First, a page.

The Unchanging Law of the Land: The Diversity Question

I was always told that India was a diverse country, but I think what they forgot to tell me was that this diversity is, more often than not, beyond our accessibility. The unprivileged are structurally prevented from accessing central power arenas due to faulty social and political mechanisms. The privileged are protected from ideas, people and emotions that are foreign through religious, political and social structures.

Gender, caste identity, religious identity and, to a smaller degree, class identity, play key roles in the young Indian person’s relationship with the concept of diversity. This relative concept of diversity is a tremendous socio-political problem in India.

Recently, in the midst of the coronavirus crisis, the Supreme Court touched upon two sensitive issues in manners that I found disconcerting. One was the quashing of a 100% ST reservation for teacher positions in scheduled areas. The 100% reservation was termed as an overzealous policy by a number of media outlets and influential figures. Few discussions surrounded how it was really a compensatory measure for industrially displaced Adivasi families to provide them dependable employment and cultural security.

The other was the reignited debate surrounding creamy layer in SC/ST categories. In my opinion, the judges relied on faulty logic and an incorrect understanding of the reservation policy and caste system to vocalise a line of thought that was frustrating to read and offensive to a history of tyrannical oppression.

Once the anger subsided, what I mostly felt was grief.

Also read: How I Battled Casteism At NALSAR, Hyderabad

It wasn’t very difficult to understand why the Supreme Court behaved the way it did. The Indian judiciary has been overpopulated by Brahmin men since its inception. Nepotism is so rampant in Indian law that practically every third high court judge is an ‘uncle’ to another judge or senior lawyer. It’s equally fair to say that the Indian legal fraternity, which includes lawyers, activists, researchers, academicians and diplomats, has also been bereft of diversity. Policy that tries to implement inclusivity refuses to be inclusive at its very foundation.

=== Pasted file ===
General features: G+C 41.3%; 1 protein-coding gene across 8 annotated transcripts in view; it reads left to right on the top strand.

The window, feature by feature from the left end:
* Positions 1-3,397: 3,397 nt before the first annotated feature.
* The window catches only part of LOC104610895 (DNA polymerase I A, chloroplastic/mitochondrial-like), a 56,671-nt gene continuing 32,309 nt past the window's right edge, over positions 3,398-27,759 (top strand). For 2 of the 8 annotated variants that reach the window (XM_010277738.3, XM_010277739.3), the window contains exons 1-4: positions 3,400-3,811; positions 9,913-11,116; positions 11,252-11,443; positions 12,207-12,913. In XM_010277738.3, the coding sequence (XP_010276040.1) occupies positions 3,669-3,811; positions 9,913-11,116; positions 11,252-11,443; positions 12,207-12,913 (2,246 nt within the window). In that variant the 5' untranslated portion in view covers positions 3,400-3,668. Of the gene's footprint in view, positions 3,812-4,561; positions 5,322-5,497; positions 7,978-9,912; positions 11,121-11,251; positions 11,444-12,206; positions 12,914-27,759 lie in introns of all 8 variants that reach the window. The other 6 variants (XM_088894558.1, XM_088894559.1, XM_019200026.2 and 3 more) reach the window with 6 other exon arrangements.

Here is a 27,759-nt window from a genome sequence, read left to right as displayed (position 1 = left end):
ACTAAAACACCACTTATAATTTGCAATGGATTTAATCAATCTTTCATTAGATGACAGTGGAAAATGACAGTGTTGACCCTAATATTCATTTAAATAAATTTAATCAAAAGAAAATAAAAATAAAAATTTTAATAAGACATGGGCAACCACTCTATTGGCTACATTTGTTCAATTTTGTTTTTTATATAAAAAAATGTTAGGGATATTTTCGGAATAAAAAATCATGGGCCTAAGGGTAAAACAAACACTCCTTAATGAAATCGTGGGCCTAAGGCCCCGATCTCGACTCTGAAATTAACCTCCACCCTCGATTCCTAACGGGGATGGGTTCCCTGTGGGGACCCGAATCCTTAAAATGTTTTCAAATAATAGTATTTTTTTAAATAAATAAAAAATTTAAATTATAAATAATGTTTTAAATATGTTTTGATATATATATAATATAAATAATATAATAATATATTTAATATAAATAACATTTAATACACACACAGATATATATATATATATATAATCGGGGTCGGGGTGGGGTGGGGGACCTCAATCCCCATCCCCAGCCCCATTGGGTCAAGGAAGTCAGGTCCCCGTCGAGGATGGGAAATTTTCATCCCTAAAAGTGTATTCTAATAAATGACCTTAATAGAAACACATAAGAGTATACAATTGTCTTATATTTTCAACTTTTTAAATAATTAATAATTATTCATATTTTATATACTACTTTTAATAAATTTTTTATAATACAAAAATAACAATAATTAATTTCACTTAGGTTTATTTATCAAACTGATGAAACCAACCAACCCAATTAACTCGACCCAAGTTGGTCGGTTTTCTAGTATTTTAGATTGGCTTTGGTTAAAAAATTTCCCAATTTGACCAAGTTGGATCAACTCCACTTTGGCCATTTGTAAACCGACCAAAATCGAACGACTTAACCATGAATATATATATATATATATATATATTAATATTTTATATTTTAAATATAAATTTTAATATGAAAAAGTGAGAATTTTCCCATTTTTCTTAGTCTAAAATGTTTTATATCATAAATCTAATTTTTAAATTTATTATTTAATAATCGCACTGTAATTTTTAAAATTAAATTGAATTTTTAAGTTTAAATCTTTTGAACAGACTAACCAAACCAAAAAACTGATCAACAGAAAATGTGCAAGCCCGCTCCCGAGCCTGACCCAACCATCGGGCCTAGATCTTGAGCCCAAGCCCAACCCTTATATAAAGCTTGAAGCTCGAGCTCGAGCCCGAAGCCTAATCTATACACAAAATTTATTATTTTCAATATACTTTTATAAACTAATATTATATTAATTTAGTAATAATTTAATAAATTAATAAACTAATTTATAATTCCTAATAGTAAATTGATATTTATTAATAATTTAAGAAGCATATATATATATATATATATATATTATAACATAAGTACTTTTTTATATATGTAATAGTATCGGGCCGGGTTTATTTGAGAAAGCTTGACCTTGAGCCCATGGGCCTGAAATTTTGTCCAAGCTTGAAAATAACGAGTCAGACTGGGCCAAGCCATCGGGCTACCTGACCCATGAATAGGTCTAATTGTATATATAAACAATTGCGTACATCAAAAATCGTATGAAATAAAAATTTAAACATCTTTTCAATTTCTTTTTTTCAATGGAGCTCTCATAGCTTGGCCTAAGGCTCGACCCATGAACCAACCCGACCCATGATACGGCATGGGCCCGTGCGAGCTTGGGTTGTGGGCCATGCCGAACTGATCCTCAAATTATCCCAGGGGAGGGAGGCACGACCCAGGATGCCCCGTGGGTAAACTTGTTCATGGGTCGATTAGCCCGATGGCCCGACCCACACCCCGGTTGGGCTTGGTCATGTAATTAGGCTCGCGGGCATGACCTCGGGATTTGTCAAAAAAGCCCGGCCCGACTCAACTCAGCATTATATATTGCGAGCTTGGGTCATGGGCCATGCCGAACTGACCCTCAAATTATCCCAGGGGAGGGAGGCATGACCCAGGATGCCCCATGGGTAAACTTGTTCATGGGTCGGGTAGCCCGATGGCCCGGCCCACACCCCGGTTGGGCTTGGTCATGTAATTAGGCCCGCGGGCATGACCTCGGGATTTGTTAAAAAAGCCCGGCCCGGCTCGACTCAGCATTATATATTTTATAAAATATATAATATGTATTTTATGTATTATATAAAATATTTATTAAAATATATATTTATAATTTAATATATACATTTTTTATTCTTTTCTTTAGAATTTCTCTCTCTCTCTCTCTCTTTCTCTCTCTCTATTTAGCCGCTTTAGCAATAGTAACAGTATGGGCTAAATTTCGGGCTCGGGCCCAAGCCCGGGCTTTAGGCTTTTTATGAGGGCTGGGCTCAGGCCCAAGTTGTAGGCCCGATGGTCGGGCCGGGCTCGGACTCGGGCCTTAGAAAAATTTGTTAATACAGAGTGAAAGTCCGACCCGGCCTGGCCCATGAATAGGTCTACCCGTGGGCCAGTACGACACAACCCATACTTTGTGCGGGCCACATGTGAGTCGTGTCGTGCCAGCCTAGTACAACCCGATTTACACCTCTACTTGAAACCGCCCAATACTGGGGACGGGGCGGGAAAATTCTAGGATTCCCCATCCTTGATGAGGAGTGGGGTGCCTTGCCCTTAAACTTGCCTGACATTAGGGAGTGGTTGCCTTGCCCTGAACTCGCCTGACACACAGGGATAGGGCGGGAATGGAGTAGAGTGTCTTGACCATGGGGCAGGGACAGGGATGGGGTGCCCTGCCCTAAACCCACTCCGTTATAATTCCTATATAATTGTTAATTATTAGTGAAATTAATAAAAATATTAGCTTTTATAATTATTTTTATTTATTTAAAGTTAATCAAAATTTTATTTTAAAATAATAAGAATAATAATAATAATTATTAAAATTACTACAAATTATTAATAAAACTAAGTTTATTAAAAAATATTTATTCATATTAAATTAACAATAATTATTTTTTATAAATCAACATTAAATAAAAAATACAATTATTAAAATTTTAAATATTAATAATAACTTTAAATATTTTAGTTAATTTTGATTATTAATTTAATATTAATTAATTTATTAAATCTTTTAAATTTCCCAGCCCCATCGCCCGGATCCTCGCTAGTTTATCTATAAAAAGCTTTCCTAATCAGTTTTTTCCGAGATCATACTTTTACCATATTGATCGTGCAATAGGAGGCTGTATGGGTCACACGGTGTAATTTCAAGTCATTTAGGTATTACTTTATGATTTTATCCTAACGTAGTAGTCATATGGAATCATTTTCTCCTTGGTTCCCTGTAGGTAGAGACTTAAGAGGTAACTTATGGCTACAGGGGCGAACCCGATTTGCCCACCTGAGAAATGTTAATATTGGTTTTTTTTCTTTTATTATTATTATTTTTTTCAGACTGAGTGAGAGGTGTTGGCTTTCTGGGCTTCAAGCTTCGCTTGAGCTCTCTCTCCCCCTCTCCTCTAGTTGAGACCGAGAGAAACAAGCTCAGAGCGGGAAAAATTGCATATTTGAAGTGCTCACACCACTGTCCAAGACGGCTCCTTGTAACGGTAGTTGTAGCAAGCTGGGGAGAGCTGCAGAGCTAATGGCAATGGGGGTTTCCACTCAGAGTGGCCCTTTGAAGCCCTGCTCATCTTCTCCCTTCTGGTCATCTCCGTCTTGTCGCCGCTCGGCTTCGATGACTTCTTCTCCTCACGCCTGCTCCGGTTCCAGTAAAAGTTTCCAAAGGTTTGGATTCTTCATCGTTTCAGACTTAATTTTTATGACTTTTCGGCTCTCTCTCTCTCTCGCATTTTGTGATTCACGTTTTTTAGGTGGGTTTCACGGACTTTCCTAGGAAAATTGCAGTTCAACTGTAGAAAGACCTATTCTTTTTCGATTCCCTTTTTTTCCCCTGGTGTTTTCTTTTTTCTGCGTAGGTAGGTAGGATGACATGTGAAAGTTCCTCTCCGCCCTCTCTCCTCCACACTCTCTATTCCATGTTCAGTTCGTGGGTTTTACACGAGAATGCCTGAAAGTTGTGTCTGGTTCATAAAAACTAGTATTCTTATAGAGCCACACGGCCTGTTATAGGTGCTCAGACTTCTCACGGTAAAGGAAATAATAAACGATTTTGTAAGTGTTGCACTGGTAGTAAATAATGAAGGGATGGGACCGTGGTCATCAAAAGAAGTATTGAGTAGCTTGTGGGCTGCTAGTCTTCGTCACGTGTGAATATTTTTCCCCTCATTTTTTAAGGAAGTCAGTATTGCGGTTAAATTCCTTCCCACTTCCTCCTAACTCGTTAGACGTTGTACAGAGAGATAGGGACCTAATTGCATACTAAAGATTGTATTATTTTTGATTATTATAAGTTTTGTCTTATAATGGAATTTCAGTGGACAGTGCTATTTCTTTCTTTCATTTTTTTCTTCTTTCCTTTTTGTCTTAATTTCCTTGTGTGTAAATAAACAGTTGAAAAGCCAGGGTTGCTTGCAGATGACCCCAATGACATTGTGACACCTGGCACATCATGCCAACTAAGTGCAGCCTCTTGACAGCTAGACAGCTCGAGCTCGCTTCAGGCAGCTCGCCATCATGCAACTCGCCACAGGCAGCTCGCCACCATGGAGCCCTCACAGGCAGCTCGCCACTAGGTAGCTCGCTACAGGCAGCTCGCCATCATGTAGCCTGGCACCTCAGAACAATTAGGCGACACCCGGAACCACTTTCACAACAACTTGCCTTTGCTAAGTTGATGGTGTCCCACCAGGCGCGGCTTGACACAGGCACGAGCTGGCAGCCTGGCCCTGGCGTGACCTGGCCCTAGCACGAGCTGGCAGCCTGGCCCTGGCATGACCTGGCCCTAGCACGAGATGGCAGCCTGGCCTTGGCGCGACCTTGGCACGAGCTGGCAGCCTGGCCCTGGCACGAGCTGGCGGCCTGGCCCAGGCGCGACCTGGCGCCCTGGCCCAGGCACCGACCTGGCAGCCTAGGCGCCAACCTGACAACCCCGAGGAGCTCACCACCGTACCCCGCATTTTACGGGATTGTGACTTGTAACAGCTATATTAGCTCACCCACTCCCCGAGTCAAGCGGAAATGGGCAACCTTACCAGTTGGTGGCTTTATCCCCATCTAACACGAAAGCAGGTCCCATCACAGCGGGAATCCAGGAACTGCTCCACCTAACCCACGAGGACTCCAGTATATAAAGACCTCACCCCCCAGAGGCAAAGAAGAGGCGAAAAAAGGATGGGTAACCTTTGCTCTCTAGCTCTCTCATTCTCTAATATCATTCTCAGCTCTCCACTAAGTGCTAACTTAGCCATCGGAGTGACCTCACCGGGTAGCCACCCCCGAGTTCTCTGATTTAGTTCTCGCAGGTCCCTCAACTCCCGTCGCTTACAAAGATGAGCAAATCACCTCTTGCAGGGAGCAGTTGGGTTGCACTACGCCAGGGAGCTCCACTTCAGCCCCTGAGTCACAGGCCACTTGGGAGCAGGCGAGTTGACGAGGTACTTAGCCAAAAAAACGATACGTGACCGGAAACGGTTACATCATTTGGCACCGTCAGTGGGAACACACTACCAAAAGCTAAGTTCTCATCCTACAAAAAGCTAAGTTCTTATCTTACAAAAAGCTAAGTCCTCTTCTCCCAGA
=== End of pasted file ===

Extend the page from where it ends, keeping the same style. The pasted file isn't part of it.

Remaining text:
I obviously came to understand that this was an issue very early on in law school – an issue with far-reaching consequences for India. This was presented to the students as an interesting challenge that must be found an intelligent solution to. For the competitive and expensively educated – and that makes most of us in law school – it provides a certain kind of a career goal. What’s disheartening is how no one told us, and how so many of us fail to acknowledge ourselves, that we are the problem we are fighting.

The NUJS Diversity Report 2019 revealed that among those with above 6 CGPA, 93.1% hail from cities.  No one hailing from a village has an above 4 CGPA.

In all, 32.7% of respondents, majority of them Brahmin, had family members in the legal profession. Only 1 of 21 ST respondents and not a single OBC respondent had published a research paper at a conference. Not a single ST student had an above 5 CGPA. Additionally, this year, NUJS will also not be entertaining any OBC seat.